Radiation in the terahertz (THz) frequency range is attracting large interest because of its manifold application potential for non-destructive imaging, next-generation wireless communication or sensing. But still, the generating, detecting and controlling of THz radiation faces numerous technological challenges. Particularly, the relatively long wavelengths (from 30 to 300 μm) of THz radiation require solutions for nanoscale integration of THz devices or for nanoscale sensing and imaging applications.
In recent years, graphene plasmonics has become a highly promising platform for shrinking THz waves. It is based on the interaction of light with collective electron oscillations in graphene, giving rise to electromagnetic waves that are called plasmons. The graphene plasmons propagate with strongly reduced wavelength and can concentrate THz fields to subwavelength-scale dimensions, while the plasmons themselves can be controlled electrically.
Now, researchers at CIC nanoGUNE (San Sebastian, Spain) in collaboration with ICFO (Barcelona, Spain), IIT (Genova, Italy) - members of the EU Graphene Flagship - Columbia University (New York, USA), Radboud University (Nijmegen, Netherlands), NIM (Tsukuba, Japan) and Neaspec (Martinsried, Germany) could visualize strongly compressed and confined THz plasmons in a room-temperature THz detector based on graphene. To see the plasmons, they recorded a nanoscale map of the photocurrent that the detector produced while a sharp metal tip was scanned across it. The tip had the function to focus the THz illumination to a spot size of about 50 nm, which is about 2000 times smaller than the illumination wavelength. This new imaging technique, named THz photocurrent nanoscopy, provides unprecedented possibilities for characterizing optoelectronic properties at THz frequencies.
The team recorded photocurrent images of the graphene detector, while it was illuminated with THz radiation of around 100 μm wavelength. The images showed photocurrent oscillations revealing that THz plasmons with a more than 50 times reduced wavelength were propagating in the device while producing a photocurrent.
“In the beginning we were quite surprised about the extremely short plasmon wavelength, as THz graphene plasmons are typically much less compressed”, says former nanoGUNE researcher Pablo Alonso, now at the University of Oviedo, and first author of the work. “We managed to solve the puzzle by theoretical studies, which showed that the plasmons couple with the metal gate below the graphene”, he continues. “This coupling leads to an additional compression of the plasmons and an extreme field confinement, which could open the door towards various detector and sensor applications”, adds Rainer Hillenbrand, Ikerbasque Research Professor and Nanooptics Group Leader at nanoGUNE who led the research. The plasmons also show a linear dispersion – that means that their energy is proportional to their momentum - which could be beneficial for information and communication technologies. The team also analysed the lifetime of the THz plasmons, which showed that the damping of THz plasmons is determined by the impurities in the graphene.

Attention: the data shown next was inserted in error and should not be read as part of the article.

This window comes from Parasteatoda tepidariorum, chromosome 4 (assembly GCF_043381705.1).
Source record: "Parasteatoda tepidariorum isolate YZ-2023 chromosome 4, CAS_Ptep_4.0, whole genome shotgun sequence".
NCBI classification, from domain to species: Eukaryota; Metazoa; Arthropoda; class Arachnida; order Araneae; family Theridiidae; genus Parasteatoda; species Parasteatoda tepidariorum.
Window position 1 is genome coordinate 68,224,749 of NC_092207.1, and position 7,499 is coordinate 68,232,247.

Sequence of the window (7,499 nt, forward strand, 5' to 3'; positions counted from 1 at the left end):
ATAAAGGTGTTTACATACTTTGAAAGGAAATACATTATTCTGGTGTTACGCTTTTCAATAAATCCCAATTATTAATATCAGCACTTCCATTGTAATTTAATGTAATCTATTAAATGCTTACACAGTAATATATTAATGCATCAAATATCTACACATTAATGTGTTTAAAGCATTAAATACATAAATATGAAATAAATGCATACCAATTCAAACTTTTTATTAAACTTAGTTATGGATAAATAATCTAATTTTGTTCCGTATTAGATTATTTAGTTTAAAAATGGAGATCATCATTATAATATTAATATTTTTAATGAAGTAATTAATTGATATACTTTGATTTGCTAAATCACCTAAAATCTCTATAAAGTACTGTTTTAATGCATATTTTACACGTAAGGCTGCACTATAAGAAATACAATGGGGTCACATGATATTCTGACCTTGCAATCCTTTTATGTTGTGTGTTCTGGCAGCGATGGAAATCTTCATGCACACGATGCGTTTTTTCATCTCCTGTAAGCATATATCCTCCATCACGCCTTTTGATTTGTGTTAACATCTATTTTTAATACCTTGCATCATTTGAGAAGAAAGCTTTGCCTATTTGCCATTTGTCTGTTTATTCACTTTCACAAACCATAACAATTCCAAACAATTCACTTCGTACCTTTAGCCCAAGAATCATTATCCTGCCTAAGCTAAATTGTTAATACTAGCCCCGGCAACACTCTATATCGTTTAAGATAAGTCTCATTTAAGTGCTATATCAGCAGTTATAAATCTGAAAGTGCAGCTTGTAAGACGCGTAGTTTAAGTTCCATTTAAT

THz photocurrent nanoscopy relies on the strong photothermoelectric effect in graphene, which transforms heat generated by THz fields, including that of THz plasmons, into a current. In the future, the strong thermoelectric effect could be also applied for on-chip THz plasmon detection in graphene plasmonic circuits. The technique for THz photocurrent nanoimaging could find further application potential beyond plasmon imaging, for example, for studying the local THz optoelectronic properties of other 2D materials, classical 2D electron gases or semiconductor nanostructures.
Few years ago a collaboration between the nanomagnetism and nanooptics groups in nanoGUNE demonstrated that ferromagnetic nanoantennas support localized plasmons, and, at the same time, show a sizeable magneto-optical activity under the application of external magnetic fields. The idea of bringing light and magnetism together at the nanoscale using plasmons led, in the past decade, to the rapidly developing field of magnetoplasmonics to realize novel and unexpected phenomena and functionalities for the manipulation of light and/or spin states at the nanoscale.
The discovery of these ultrasensitive capabilities is primarily directed towards biomedicine and diagnostics as an efficient way to retrieve more information from smaller amount of fluids, like blood or urine as well as to detect cancer serum or to study proteins dynamics upon surface functionalization. In addition to biosensing, there are also many other potential applications that do not require surface functionalization and would enormously benefit from this novel approach, like chemical sensing of toxic materials and explosives, or ultra-precise thickness-monitoring applications.
The experiments were carried out in nanoGUNE and are the results of a synergistic collaboration between the Nanomagnetism and Nanomaterials groups.
Light polarization manipulation enabled by phase compensation in the electric response of a magneto-plasmonic nanoantenna controlled through precise design of the LPRS resonance induced by the magneto-optical activity (MO-LSPR) of the ferromagnetic constituent material (Ni) and exploitation of the effect for ultrasensitive molecular sensing.